E CHURCH musicians are always looking for ways to develop our skills. That means taking voice lessons and conducting lessons, attending sacred music seminars, and putting in hour after hour of individual practice time. If we’re not getting better, we’re probably getting worse.
What can you do when it’s impossible to work with a teacher face-to-face? Some coaches do offer their services online. But in my experience, it’s difficult to trust that a voice teacher is really understanding how you’re producing sound when they’re hearing you through speakers. Sound doesn’t leave the body at one particular point and travel in a straight line, so speakers can’t replicate the experience of hearing a singer from five (sorry, six) feet away.
This is not to say online voice lessons aren’t worth the trouble. But if you’re leery about the concept, or if you simply can’t find a coach you’re eager to work with online, consider working instead with a highly qualified teacher you probably never thought to ask: you. Simply record yourself singing and then critique the results.
“Oh, but I hate how I sound on recordings!” I can hear you protest. You’ve just proven my point. You know your own sound so well. You know your strengths, and what you need to work on. Why not suck it up and become your own coach for a while?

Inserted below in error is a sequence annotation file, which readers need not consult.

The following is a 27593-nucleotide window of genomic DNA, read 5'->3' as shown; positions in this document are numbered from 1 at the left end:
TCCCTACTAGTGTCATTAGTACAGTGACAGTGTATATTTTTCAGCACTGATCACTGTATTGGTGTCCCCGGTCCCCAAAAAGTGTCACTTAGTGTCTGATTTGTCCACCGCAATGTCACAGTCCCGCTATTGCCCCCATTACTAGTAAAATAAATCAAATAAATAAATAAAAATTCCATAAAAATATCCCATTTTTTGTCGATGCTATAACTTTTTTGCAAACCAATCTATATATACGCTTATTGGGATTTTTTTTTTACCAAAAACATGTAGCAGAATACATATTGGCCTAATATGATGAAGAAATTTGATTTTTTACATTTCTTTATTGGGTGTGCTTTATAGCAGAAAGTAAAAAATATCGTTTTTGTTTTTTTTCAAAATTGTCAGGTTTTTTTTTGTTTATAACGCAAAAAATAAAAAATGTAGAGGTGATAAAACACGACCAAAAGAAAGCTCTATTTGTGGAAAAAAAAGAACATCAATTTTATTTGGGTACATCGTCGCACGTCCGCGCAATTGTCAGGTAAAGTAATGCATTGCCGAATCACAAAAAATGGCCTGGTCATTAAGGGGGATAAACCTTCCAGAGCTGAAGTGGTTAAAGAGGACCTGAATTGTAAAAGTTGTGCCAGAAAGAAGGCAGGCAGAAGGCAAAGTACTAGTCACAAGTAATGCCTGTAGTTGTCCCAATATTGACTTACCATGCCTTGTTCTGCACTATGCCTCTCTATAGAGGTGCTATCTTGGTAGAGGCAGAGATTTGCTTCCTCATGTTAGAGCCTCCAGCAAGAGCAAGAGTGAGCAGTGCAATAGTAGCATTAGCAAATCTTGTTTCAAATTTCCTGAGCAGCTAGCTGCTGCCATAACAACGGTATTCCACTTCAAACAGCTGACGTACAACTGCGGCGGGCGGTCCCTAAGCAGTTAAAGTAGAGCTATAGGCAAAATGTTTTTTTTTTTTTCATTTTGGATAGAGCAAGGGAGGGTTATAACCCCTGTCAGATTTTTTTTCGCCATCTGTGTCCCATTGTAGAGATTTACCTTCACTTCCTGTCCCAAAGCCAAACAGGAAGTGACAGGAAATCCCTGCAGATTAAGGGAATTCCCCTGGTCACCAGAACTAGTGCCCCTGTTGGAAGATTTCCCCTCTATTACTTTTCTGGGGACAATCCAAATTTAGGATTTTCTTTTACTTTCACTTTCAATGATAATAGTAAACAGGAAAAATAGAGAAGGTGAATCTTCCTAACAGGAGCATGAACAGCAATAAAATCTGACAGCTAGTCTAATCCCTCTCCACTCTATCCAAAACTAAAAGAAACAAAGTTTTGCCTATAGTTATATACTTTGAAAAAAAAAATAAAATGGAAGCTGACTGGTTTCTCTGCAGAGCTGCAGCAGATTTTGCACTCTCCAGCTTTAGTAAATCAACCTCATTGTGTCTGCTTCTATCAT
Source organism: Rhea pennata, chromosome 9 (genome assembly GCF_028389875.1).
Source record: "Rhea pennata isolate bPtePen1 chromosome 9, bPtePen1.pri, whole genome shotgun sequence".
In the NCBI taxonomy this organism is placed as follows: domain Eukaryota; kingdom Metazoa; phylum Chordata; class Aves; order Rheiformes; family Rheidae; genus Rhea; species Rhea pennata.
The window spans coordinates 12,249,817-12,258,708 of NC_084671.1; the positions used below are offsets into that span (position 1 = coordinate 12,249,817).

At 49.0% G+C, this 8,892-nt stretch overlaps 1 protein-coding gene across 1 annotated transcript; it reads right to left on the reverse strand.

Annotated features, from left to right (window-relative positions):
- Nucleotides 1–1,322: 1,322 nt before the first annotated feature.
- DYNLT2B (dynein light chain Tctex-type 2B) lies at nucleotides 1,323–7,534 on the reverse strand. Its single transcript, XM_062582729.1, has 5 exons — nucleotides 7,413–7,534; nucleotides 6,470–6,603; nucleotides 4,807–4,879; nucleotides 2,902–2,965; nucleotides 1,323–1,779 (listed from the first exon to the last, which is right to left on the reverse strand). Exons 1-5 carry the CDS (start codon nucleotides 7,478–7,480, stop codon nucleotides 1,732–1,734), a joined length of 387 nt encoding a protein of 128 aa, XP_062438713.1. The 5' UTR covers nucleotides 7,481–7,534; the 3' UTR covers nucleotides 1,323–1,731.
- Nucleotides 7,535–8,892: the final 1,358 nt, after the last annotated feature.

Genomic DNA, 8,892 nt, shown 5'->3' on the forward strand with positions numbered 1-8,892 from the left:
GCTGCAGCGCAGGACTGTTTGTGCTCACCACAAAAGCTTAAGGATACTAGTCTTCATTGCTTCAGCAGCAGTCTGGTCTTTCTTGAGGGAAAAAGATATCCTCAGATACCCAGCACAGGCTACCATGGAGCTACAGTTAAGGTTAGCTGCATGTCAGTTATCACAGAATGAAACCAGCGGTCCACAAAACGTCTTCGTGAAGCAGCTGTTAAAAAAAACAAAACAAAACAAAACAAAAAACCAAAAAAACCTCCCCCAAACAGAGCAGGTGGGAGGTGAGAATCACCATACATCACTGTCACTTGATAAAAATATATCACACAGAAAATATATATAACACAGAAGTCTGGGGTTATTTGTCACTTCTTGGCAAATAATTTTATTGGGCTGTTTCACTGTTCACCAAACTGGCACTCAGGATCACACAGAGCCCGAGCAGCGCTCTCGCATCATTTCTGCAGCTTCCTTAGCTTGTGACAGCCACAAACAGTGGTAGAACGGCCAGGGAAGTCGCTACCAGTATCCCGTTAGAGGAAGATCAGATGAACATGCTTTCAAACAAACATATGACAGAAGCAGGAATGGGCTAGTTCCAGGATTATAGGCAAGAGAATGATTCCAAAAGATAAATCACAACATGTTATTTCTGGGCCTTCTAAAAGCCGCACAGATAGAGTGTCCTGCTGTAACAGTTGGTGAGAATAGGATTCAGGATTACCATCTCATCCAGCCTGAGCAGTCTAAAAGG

Don’t think you have to invest in any fancy audio equipment. Even singing into your computer microphone can give you a decent idea of how you’re sounding nowadays. But if you already have a decent microphone and audio interface, you’ll be able to capture your sound with much greater fidelity.
Now, I’ve already mentioned the limitations of speakers when it comes to reproducing a human voice. But you can’t beat the price and convenience of singing into your own computer—and even a poor recording will let you evaluate yourself in several important areas. I like to listen for:
Vowel quality. Are you forming pure vowels, or do some of them sound “fudged”? Is your [i] vowel too tonguey? Your [u] vowel a little unfocused? I like to record myself singing a particular vowel with several slightly different tongue positions just to see if I can tell a difference.
Resonance. Again, your recording may not capture all the nuances of your sound perfectly, but you’ll be able to tell if your sound is changing drastically in certain registers or on particular vowels.
Vibrato. Is it there at all? Does it sound natural? Is it too fast or too slow?
Phrasing. Are you singing through lines, or stalling out? Are your breaths well-timed? Do you end phrases gracefully?
Dynamic contrast. I tell my choir all the time, “You’re never doing as much contrast as you think you are!” (I’m also quick to point out that I’m as guilty as anyone.) A home recording session is a no-risk opportunity to really “go for it” on dynamic contrast. What felt like too much as you sang it will probably end up sounding just right on the recording.
Pitch. We’re often unaware of how a recent technique change has affected our intonation in certain registers. Recording yourself can expose these little problems.
There’s still no substitute for working with a highly qualified vocal coach. But failing that, the next most qualified coach may already be living in your house.